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Alternate Steinle Juror: “The Jury Was Right” to Acquit Garcia Zarate

“The evidence didn't show that Garcia Zarate intended to kill anyone.”

 

The not guilty verdict in the 2015 killing of Kate Steinle on the San Francisco waterfront may have drawn condemnation from President Donald Trump, who called the decision “disgraceful” soon after it was announced, but it nevertheless was the right one, according to an alternate juror’s account of the trial this morning in Politico.

As an alternate juror, Phil Van Stockum, a mechanical engineer who lives in San Francisco, did not vote in the jury deliberations, but he did see all of the evidence and jury instructions, and discussed the verdict with members of the jury after it was delivered. He writes that it reached the correct decision to acquit Jose Ines Garcia Zarate, the undocumented immigrant who was accused of killing Steinle, of charges first and second degree murder and manslaughter.

“The evidence didn't show that Garcia Zarate intended to kill anyone,” wrote Van Stockum.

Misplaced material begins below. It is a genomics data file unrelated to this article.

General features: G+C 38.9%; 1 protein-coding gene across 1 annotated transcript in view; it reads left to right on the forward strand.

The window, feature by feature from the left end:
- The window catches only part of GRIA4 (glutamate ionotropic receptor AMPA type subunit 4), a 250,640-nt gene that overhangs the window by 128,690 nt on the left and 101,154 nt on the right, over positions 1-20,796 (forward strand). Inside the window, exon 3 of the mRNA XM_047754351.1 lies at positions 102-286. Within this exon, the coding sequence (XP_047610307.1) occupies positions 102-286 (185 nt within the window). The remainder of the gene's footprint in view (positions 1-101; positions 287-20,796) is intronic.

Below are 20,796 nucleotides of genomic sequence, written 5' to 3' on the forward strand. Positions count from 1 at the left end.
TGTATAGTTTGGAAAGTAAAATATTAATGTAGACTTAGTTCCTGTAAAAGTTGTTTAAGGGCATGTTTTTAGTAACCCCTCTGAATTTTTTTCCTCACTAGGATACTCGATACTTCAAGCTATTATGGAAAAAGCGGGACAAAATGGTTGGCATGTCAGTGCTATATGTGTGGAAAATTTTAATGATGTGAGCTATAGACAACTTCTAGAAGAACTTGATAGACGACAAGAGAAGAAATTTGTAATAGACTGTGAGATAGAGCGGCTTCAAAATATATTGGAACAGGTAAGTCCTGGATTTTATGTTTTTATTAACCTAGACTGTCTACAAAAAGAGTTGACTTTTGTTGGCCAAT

On the manslaughter charge, which would not require the jury to find intent, only that Garcia Zarate acted with criminal negligence, Van Stockum wrote that while, “it does seem to me personally that manslaughter is the appropriate charge for Steinle’s killing,” that nevertheless, “given the evidence and the law presented in this trial, it is clear to me that the jury made the right decision.”

The alternate juror’s account is another blow to District Attorney George Gascon, who has faced criticism for his handling of the case, and to courtroom attorneys for the prosecution, especially in their claim during the trial that Garcia Zarate had been “brandishing” a weapon prior to the shooting. “As a juror, I found this choice puzzling, because the prosecutor presented absolutely zero evidence of brandishing during the trial,” wrote Van Stockum. “Given that baffling choice by the prosecution, the manslaughter charge was a nonstarter for the jury. Had a different precursor crime been chosen—for instance, the unlawful possession of a firearm by a felon—the outcome might have been different.”

Read the full story on Politico.

 

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